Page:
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THE LONG WALK AFT
By Gareth L Powell
It was Kurt’s turn on watch. They were a year out from Earth, forty years from their destination, and it was his turn to be awake.
At first, he enjoyed the solitude. Everyone else was asleep in their pods and he had the ship’s echoing corridors to himself. But before long, he grew restless. His duties mainly consisted of checking dials and monitoring the ship’s housekeeping systems. As the days began to drag, he started looking forward to the time – six months hence – that he would return to stasis, letting someone else take their turn.
The only thing that relieved the boredom for him was eating. The automatic kitchen could synthesise an impressive range of dishes and delicacies – some familiar, some new and exotic. Each evening he would sit in the mess hall, mouth watering with anticipation, as he waited for his order to appear.
He sampled curries and salads, stews, sandwiches and steaks. Each night he tried something new. Until five weeks into his stint, the kitchen stopped delivering.
Perplexed, he consulted the housekeeping program, only to find that the recycling loop had become contaminated – that there were toxins in the biomass the kitchen used to synthesise food.
Without food, he wouldn’t last more than a few days. He would have to purge the system and replace the biomass. But where would he get the material to replace it? His bodily wastes could be recycled, but they alone weren’t enough to sustain the system. At the very least, he needed a dozen kilograms of organic matter.
He started by collecting together all the leather and cotton he could find, rifling through the clothes stored in the cargo hold. But he was still woefully short of the weight he needed.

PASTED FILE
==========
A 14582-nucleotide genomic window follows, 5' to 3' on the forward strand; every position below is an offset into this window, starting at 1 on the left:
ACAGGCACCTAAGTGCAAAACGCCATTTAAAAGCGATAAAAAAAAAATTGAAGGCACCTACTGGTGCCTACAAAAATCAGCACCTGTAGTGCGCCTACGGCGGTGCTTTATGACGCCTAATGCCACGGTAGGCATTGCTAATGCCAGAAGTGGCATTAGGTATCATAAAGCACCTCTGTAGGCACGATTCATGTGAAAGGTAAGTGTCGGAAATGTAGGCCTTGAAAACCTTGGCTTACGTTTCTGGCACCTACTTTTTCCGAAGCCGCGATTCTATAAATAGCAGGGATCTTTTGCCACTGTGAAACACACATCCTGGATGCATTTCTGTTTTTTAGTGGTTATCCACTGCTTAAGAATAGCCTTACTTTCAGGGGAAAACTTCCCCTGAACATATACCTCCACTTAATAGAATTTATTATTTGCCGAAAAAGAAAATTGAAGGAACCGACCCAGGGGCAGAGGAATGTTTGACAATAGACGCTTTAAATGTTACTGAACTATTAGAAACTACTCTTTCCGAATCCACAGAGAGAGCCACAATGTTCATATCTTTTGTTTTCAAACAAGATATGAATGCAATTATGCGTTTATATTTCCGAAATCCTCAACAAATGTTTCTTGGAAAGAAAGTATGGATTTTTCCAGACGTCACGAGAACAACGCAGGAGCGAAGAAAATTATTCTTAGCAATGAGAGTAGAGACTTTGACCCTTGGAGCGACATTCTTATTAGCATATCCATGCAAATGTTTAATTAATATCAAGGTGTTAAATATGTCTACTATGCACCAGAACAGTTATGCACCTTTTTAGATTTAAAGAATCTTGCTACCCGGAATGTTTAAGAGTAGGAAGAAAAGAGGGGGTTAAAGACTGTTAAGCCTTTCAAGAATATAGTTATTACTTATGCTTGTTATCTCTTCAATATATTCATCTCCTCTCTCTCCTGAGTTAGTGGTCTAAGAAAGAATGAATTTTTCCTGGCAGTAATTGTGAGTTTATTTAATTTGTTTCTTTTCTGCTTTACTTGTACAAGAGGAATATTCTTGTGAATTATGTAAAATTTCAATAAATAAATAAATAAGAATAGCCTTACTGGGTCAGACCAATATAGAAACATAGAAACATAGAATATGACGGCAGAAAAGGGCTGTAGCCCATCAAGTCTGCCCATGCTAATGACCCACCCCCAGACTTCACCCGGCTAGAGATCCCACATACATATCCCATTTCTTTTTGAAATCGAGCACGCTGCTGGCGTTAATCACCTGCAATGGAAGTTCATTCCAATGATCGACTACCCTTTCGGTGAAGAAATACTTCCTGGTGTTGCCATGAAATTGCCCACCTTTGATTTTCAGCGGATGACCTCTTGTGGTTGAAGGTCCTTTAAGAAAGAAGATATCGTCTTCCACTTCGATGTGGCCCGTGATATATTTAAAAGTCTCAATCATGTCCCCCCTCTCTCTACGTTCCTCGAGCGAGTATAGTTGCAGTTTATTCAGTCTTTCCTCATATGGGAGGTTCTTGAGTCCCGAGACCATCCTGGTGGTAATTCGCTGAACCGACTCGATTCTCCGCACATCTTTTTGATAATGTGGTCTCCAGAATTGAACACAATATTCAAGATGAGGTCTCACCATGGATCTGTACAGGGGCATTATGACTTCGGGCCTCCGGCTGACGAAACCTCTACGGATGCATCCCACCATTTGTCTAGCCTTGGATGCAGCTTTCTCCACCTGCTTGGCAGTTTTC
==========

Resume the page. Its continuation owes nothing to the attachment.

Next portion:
He found a couple of wooden bangles; they went into the recycler. There were some books in the captain’s cabin, and they went in. But he still didn’t have enough.
In desperation, he roamed the ship, eventually ending up in the medical centre. There were some cotton sheets in here that he could use, and he bundled them together, ready to lug back to the recycler. But as he did so, his eye fell on a case of surgical instruments, and a nasty thought entered his head.
He put down the sheets and looked at his left arm. Then he walked over and opened the case, picking out an electric saw. He could cut his arm off just below the shoulder and feed it into the recycler. More would be better, but maybe this sacrifice would suffice. Maybe it would be enough to get the system working again.
He started searching around for anaesthetic, but already knew he couldn’t go through with his plan. He was responsible for the safety of the ship. How could he perform his duties with one arm? How could he respond to an emergency if one arose? If he cut his arm off, he’d be jeopardising the well-being of the crew.
He put the saw down. He would have to find another alternative.
But thinking of the crew – all two hundred of them, frozen in their pods in the aft storage section – had already given him another idea.
No, he thought. I can’t do that.
But the more he considered it, the more logical and inevitable it became.
So he picked up the saw and revved it. Then he stepped out into the corridor, and with a rumbling stomach and shaking hands, began the long walk aft to where his crewmates slept.